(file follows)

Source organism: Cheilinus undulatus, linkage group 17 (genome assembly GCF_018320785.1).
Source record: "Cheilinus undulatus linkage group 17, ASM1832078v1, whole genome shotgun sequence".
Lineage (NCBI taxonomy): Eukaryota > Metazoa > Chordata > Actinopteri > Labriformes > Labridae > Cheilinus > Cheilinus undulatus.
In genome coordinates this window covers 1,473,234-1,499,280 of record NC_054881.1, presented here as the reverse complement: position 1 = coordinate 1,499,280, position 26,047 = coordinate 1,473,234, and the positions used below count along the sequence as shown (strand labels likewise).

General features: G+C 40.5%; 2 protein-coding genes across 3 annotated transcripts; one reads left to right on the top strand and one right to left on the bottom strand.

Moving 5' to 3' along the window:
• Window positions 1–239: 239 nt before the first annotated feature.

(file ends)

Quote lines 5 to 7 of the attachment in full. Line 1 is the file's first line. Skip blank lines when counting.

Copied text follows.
General features: G+C 40.5%; 2 protein-coding genes across 3 annotated transcripts; one reads left to right on the top strand and one right to left on the bottom strand.

Moving 5' to 3' along the window:
• Window positions 1–239: 239 nt before the first annotated feature.